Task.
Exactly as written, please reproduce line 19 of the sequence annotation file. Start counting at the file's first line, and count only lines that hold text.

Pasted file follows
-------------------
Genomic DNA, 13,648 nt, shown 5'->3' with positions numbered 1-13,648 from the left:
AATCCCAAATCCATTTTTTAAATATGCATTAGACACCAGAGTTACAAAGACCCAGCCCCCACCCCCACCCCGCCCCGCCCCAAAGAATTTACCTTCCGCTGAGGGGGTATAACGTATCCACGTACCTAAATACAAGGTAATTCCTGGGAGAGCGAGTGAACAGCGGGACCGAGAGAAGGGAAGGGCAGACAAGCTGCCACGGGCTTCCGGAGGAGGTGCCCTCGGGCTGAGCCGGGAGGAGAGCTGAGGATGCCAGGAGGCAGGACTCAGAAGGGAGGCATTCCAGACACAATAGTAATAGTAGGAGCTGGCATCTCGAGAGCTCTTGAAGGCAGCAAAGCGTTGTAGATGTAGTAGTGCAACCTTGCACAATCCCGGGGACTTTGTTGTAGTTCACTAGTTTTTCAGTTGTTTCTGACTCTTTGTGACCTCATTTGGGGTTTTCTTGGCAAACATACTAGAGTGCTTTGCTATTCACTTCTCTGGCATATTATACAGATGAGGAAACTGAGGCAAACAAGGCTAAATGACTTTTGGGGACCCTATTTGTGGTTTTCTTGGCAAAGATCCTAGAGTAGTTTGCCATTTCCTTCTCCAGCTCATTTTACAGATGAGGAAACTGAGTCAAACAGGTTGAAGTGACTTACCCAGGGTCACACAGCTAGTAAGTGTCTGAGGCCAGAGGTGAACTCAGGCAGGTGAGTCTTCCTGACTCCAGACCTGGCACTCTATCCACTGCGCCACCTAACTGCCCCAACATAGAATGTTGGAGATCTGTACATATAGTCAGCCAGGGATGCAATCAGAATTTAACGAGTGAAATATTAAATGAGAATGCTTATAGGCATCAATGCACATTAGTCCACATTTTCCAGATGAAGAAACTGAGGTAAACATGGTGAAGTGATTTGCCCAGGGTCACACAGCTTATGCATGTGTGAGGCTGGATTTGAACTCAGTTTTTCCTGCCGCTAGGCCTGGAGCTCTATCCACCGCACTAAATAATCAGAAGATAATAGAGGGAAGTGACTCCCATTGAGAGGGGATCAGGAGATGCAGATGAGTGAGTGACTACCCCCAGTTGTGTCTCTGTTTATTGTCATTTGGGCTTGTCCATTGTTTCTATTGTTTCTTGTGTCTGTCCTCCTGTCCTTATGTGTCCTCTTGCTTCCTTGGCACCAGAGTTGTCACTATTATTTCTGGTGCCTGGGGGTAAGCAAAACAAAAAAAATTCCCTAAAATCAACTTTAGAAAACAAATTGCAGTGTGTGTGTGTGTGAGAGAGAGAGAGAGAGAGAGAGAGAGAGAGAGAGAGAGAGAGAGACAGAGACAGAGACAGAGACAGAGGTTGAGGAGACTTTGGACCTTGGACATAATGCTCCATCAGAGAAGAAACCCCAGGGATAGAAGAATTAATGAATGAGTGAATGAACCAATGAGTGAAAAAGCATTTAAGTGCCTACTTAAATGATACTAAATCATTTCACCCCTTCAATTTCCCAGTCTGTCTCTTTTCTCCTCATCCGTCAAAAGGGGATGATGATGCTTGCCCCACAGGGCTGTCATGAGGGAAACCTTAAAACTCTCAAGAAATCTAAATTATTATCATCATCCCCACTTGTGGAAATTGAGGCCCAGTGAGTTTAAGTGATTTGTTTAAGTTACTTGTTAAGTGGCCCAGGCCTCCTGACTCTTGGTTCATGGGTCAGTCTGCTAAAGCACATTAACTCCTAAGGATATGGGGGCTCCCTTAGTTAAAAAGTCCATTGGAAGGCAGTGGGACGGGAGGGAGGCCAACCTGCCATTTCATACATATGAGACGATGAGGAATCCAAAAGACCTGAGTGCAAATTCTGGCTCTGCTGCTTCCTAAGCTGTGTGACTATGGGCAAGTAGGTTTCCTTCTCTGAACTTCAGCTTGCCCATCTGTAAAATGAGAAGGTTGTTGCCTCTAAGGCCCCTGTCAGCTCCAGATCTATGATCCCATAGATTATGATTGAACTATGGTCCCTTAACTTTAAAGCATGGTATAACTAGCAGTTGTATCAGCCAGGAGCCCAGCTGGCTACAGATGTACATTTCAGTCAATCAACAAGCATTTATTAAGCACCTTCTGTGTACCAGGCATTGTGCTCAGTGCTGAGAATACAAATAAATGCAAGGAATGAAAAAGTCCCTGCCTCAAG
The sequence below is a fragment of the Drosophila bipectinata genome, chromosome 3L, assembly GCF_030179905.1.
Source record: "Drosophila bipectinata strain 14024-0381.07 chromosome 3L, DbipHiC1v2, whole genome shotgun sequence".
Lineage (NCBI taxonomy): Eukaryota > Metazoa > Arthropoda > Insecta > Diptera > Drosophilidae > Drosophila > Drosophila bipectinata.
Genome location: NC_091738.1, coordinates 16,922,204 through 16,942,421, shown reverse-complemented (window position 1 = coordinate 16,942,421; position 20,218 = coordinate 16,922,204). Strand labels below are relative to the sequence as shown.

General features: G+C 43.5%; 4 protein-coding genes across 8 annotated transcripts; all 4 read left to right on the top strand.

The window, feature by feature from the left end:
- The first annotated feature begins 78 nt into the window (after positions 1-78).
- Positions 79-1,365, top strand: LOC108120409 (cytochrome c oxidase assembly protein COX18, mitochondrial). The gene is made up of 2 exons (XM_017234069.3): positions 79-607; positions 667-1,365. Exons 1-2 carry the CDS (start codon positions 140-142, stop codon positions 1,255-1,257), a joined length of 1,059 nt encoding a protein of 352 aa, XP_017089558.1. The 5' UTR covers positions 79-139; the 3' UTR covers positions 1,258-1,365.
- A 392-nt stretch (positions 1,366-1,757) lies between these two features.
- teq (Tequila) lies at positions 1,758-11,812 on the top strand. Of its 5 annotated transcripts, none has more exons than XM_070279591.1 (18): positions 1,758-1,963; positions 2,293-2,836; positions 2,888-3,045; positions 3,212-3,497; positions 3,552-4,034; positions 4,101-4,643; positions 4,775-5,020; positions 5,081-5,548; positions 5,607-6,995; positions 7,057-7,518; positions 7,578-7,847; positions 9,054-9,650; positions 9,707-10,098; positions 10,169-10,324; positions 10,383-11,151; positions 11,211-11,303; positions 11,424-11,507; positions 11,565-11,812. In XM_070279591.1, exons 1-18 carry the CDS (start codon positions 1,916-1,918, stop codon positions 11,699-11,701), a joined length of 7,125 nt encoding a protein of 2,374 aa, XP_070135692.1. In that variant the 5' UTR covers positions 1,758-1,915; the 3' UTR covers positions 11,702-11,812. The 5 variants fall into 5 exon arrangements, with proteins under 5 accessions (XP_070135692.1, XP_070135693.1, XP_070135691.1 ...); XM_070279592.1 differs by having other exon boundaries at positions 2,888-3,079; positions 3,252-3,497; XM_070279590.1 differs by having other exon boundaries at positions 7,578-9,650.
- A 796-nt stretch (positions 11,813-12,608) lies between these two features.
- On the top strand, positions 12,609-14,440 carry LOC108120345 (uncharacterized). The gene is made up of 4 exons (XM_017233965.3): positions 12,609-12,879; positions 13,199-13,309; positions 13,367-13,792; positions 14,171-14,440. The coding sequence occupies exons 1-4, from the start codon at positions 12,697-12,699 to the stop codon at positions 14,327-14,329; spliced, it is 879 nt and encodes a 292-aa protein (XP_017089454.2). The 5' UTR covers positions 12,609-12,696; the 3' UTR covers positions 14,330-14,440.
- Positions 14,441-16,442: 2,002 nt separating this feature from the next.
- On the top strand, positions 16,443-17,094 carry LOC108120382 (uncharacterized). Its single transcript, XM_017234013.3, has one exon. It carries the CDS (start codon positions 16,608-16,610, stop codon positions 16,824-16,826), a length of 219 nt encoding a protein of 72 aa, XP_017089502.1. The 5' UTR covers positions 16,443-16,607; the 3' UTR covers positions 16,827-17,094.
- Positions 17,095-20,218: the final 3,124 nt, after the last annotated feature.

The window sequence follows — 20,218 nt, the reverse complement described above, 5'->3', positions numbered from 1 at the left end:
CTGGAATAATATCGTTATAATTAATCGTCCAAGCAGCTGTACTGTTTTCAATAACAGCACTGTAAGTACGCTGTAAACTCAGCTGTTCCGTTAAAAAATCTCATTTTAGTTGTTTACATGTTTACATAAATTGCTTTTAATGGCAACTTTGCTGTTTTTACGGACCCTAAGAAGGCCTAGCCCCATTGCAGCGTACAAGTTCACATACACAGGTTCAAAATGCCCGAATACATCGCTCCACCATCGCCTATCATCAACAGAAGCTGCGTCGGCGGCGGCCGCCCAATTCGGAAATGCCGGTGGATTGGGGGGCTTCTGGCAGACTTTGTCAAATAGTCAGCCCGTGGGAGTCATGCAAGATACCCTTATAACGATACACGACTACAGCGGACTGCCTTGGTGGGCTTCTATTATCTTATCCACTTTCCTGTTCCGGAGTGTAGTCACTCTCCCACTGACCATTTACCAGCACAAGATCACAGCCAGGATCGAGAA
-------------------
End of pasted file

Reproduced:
CTGGAATAATATCGTTATAATTAATCGTCCAAGCAGCTGTACTGTTTTCAATAACAGCACTGTAAGTACGCTGTAAACTCAGCTGTTCCGTTAAAAAATCTCATTTTAGTTGTTTACATGTTTACATAAATTGCTTTTAATGGCAACTTTGCTGTTTTTACGGACCCTAAGAAGGCCTAGCCCCATTGCAGCGTACAAGTTCACATACACAGGTTCAAAATGCCCGAATACATCGCTCCACCATCGCCTATCATCAACAGAAGCTGCGTCGGCGGCGGCCGCCCAATTCGGAAATGCCGGTGGATTGGGGGGCTTCTGGCAGACTTTGTCAAATAGTCAGCCCGTGGGAGTCATGCAAGATACCCTTATAACGATACACGACTACAGCGGACTGCCTTGGTGGGCTTCTATTATCTTATCCACTTTCCTGTTCCGGAGTGTAGTCACTCTCCCACTGACCATTTACCAGCACAAGATCACAGCCAGGATCGAGAA